Polish PM Morawiecki: The Commission is breaking the dialogue with Poland

Polish Prime Minister Mateusz Morawiecki during an Informal Summit of Heads of State or Government in Salzburg, Austria, 19 September 2018. [EPA-EFE/ANDREAS SCHAAD]

The Polish government “is constantly discussing the law on the Supreme Court” while the European Commission had decided “on a step that would hamper this dialogue to some extent”, Polish Prime Minister Mateusz Morawiecki said on Tuesday (September 25). EURACTIV Poland reports.

On the other hand, the head of Morawiecki’s cabinet, Jacek Sasin, argued that the ruling PiS party “defends the European project against those who want to destroy it” and called the Commission’s decision to refer Poland to the EU’s top court as vengeance.

A day earlier, the Commission had referred Poland to the European Court of Justice due to the violation of the principle of judicial independence caused by the provisions of the new law on the Supreme Court.

Morawiecki: EU does not understand the situation

“We are in dialogue all the time, but – as you can see – the European Commission has decided to take a step that breaks this dialogue to some extent, or perhaps breaks it off,” Morawiecki told a press conference after the government meeting. “We defend our rights,” he said.

He also admitted that the Commission’s decision was not a “big surprise” for Warsaw, because the dispute between the Polish authorities and the Commission has for some time been “a dispute largely based on a misunderstanding of the situation in a country undergoing a transformation.”

Rule of law dispute with Poland simmers on, with no end in sight

Despite expectations to the contrary, the European Commission decided not to refer the Polish Supreme Court law to the EU’s top court on Wednesday (19 September), following a meeting of EU affairs ministers that heard Poland’s arguments on Tuesday. But it does not necessarily mean a detente is on the cards.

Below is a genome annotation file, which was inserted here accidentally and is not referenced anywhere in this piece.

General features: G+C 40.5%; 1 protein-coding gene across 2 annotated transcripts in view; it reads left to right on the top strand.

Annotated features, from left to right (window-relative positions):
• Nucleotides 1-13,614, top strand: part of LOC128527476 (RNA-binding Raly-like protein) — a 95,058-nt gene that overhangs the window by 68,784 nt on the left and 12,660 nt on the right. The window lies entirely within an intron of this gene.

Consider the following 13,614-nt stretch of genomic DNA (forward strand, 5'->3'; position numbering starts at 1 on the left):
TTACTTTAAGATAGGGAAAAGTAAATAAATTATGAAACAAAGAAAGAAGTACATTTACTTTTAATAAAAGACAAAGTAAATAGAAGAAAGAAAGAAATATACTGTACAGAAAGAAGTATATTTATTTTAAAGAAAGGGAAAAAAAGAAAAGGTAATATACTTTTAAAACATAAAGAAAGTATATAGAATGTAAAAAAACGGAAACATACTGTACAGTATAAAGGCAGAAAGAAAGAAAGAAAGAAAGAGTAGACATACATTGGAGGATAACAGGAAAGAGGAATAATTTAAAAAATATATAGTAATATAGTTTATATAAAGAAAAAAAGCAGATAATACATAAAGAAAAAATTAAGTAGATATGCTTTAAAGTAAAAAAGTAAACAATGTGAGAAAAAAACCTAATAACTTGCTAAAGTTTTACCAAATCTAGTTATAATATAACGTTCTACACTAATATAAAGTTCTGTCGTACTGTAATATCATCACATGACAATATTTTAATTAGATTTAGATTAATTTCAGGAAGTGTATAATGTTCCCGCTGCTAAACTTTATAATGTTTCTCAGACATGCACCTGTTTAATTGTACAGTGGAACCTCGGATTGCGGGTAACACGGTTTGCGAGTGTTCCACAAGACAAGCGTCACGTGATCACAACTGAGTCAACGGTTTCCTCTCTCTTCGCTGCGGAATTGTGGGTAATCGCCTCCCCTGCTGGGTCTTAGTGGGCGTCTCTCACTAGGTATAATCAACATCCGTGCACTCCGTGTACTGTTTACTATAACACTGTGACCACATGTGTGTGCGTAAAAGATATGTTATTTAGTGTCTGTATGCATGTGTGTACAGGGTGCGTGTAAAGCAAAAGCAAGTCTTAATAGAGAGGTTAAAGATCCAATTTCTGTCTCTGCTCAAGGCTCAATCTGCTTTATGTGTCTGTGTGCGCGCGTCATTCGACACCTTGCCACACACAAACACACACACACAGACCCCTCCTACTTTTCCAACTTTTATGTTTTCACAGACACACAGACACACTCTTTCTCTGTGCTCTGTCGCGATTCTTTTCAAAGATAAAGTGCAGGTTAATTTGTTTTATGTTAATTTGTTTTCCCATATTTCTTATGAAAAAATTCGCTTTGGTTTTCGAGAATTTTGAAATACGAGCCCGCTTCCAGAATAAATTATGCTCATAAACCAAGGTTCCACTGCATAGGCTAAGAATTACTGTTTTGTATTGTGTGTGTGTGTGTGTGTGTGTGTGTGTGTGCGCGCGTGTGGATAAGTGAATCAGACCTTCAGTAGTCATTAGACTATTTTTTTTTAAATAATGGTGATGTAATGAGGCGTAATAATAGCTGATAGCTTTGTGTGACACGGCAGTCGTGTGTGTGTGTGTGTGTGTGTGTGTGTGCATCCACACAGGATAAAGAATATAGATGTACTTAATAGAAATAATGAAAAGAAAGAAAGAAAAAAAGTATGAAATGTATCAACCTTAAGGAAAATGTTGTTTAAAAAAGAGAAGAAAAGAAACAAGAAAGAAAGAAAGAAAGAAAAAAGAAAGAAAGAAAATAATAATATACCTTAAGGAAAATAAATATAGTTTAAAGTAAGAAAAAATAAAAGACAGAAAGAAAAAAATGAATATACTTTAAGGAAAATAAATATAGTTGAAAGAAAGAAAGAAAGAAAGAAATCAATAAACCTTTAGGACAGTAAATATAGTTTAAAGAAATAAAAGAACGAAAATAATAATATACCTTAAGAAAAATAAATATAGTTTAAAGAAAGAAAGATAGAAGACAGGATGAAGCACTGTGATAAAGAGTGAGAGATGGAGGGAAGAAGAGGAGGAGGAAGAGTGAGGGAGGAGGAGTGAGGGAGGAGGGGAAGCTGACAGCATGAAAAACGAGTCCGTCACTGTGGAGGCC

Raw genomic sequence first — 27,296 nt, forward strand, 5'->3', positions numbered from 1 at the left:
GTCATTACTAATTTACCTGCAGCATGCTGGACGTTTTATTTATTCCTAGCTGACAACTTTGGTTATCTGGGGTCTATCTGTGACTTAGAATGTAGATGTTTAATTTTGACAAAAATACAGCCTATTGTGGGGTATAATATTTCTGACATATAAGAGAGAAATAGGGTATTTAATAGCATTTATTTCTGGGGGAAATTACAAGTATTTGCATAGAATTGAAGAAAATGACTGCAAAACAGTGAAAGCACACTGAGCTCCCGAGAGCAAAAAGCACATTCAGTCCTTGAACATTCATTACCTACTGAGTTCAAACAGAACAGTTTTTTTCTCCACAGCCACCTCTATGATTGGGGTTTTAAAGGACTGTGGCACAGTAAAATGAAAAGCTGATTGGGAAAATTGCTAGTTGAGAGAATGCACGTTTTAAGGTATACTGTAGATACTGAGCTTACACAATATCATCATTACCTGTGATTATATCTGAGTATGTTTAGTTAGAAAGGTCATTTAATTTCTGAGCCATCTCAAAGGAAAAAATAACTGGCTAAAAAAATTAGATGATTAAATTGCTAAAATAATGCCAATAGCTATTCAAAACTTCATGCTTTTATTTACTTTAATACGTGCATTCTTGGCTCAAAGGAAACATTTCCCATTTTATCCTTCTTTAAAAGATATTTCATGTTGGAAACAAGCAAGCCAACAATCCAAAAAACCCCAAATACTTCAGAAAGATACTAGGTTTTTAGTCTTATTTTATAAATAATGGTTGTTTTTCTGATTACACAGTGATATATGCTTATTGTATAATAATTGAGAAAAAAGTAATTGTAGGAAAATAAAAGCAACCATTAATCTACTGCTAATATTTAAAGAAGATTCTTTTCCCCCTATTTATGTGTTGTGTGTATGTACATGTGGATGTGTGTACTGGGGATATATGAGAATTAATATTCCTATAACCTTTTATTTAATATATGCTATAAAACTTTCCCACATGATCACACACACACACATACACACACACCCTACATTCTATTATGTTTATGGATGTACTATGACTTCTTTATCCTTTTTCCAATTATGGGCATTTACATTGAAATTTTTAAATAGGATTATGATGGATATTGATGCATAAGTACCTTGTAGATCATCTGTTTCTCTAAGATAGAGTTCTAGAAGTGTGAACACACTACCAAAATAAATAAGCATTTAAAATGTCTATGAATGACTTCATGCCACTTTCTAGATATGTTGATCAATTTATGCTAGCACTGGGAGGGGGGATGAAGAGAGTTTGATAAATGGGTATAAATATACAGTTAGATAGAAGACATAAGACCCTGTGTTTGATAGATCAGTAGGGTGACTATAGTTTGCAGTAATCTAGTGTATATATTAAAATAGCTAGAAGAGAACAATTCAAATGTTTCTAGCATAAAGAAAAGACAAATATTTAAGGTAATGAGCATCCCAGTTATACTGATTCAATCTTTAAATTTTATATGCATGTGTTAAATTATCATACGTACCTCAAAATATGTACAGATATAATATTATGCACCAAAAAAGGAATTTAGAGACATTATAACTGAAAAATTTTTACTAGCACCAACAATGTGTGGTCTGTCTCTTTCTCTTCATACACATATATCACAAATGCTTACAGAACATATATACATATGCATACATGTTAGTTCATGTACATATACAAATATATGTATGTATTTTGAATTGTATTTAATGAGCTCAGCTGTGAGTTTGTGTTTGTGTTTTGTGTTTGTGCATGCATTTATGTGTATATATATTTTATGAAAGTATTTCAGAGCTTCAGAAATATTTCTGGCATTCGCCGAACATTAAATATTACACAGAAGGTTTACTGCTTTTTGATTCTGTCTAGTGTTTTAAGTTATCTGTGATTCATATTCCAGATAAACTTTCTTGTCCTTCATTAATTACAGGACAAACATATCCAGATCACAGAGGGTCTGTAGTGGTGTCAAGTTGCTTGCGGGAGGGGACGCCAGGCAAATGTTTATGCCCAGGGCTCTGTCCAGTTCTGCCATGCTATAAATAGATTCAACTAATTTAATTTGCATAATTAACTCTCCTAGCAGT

The Polish PM stressed that his government had explained “with great patience” both in its ‘White Paper’ and in dozens of meetings the essence of the Polish justice system reform run by the ruling party. According to him, none of the Western European countries are able to understand what Communism or post-Communism was about because they did not have to live through it.

Morawiecki pointed out that the Polish hearings during the General Affairs Council clearly showed that “there is a significant and growing group of states that would like to de-escalate this conflict, this dispute, reduce this tension, just like we would like it to happen.”

The prime minister also said that 80% of the Polish society would want a deep reform of the justice system.

“Reconstruction towards social expectations, greater justice, greater objectivity, transparency of court judgments is for us an absolutely crucial condition for reforming the whole state, reforming the state institutions,” Morawiecki said.

Government official: “This is the EU’s revenge”

On the other hand, Sasin described the decision of the European Commission to challenge Poland in front of the ECJ as “revenge for Poland not complying with the uniform front in Europe”. In his opinion, “it is clear that there is a political course calculated to hit the Polish government.”

He said the EU was taking revenge because Warsaw is not willing to accept unrestricted numbers of refugees or pursue the policy designated by Brussels.

Sasin pointed out that the ECJ “has been called to decide whether Poland had the right – as it is written in the country’s constitution – to set the retirement age for judges by way of a legislative act.”

He said it could by no means be argued that there is any such law to prohibit it.

“It would mean that Poland is not a sovereign country, the constitution does not apply, the parliament has nothing to say and we have become part of a federation,” he told Polish TV channel TVN on Tuesday.

Commission refers Poland to EU's top court over Supreme Court Act

The European Commission referred Poland to the European Court of Justice (ECJ) on Monday (24 September), upping the ante in the dispute with Warsaw over a controversial legislation that would send dozens of Polish Supreme Court judges into early retirement.

Sasin said that PiS had always been “a pro-European party and regardless of the problems posed by the Brussels bureaucracy, the European Union is an excellent project that gives a sense of security, builds development and wealth,” he said.

According to him, the current problems arose because the EU had ceased to abide by its own treaties.

“EU rules are broken and today we – as Law and Justice party – are the ones who defend the European project against those who want to destroy it. And the people who want to destroy it are, among others, those who carry out such an off-law and off-balance procedure against Poland”, he said.

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